For many performance events, you will need to administer operations for a venue and its staff. To do this, you will need to record details accurately, communicate constructively with many people, pay attention to detail, and keep on top of the paperwork.
It will probably also be your job to handle staff rosters and perhaps be site manager, responsible for cleaning, security, breakages, and equipment hire.
- You will need to establish a recording process so that essential information is written down centrally and is available to anyone who needs it. How complex it will be will depend on how complex your needs are.
- Decide on a communication process that will work for your organization.
- To do so, you will need to find out who needs to know what.
- How will you inform people: noticeboard, email, website, telephone call, paper letter, etc.?
- You also need to be able to prevent glitches. For example, if a musician's manager makes a booking, will the musician him/herself also be informed? Who is likely to "forget" or be late? Who doesn't check their email? How will you know if email doesn't arrive?
- What timeframes will you require for bookings and confirmations?
- Decide on a communication process for when things go wrong (i.e. contingencies).
- Find out who you are supposed to confirm things with. You should have a procedure in place.
- Will you need special scheduling software and templates for hard-copy forms?
- Consider how you will roster staff, and what meal times they will have.
- If you are responsible for managing the site, you will also need house rules that cover other items such as any specific OHS requirements:
- security rules (who else may be admitted, and under what conditions, use of keys, etc.)
- licensing (e.g. electricians, scaffolders, etc.)
Confirm all booking details
When you confirm a booking, write it in your booking schedule. It will need to fit the venue schedule and also with your staff rosters. Booking confirmations may be written or verbal, but your records must be written.
You will need to confirm:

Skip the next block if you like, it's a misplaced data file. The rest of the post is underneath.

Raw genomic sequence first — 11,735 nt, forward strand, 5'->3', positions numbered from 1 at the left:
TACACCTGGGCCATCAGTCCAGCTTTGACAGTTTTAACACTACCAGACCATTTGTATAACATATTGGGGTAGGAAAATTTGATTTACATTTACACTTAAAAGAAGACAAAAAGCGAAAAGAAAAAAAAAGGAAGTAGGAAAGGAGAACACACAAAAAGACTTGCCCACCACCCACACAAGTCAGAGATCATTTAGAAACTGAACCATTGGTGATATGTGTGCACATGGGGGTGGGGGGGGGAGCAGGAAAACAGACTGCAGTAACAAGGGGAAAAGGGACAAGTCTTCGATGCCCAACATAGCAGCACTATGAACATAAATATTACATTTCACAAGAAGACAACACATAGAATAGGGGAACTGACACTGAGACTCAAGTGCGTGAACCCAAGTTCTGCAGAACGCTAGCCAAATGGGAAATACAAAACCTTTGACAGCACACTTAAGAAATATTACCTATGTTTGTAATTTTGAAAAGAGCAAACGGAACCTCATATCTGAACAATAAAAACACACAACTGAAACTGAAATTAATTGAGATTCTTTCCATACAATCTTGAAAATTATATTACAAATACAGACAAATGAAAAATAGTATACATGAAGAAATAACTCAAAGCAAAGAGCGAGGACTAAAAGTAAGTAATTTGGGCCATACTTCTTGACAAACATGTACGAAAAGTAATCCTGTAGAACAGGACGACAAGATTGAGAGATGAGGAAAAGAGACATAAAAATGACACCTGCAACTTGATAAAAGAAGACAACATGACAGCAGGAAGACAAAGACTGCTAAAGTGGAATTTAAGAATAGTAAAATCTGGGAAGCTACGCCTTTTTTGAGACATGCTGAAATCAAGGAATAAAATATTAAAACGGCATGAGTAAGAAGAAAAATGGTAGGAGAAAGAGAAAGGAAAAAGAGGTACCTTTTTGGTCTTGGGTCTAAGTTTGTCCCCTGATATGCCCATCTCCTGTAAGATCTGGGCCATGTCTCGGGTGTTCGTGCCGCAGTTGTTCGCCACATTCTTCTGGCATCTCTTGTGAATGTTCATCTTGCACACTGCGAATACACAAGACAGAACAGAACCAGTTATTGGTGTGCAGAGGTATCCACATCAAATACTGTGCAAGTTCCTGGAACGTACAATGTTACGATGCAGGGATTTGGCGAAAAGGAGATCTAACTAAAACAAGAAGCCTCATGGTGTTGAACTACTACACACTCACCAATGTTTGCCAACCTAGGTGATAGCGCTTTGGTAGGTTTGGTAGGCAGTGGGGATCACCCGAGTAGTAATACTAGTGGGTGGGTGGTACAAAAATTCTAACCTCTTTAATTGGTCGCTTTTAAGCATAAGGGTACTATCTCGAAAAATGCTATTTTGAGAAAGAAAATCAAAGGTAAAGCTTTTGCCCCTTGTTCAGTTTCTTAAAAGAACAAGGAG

- who made the confirmation
- the time and date of confirmation
- who took the confirmation
- names of required personnel (including any support personnel)
- date and time of rehearsals and performances
- the venue manager (if it is not you)
- any other details necessary to compile and communicate schedules
- people's contact details for distribution of information (e.g. artists, managers, technical crew, and agents)
- security arrangements if applicable. (E.g. if the building will be locked, who will let them in and lock up afterwards?)
In some cases, it isn't so simple. You must confirm and record relevant contract or other business details of the booking confirmation. For example:
- You might be working with other organizations or self-employed people
- You might not own the venue
- Some employees might be on hourly rates of pay.
- There may be internal billing arrangements between different departments within your organization
Your record of contract or other business details of the booking confirmation may involve:
- The performer's fee and method of payment
- Production responsibilities and any other negotiated agreements
- Normal legal responsibilities of each party to the agreement
- The use of the venue
- Cleanup arrangements
- Insurance arrangements
- Paying for breakages
- What if they don't pay for breakages or clean up?
Then make sure everybody knows who needs to know. Some people will need the written confirmation sheet, including the venue site manager.
Produce a worksheet
The point of venue worksheets is to inform performers, crew members or front of house staff exactly what is going on, when, and where. Each worksheet should have:
- the artist's name
- the venue
- all dates and times of performance
- other necessary rehearsal details (equipment, facilities, support personnel, etc.)
Then distribute the worksheets and respond to queries and requests regarding schedules. If you have difficulties responding to particular queries or requests, refer them to your supervisor.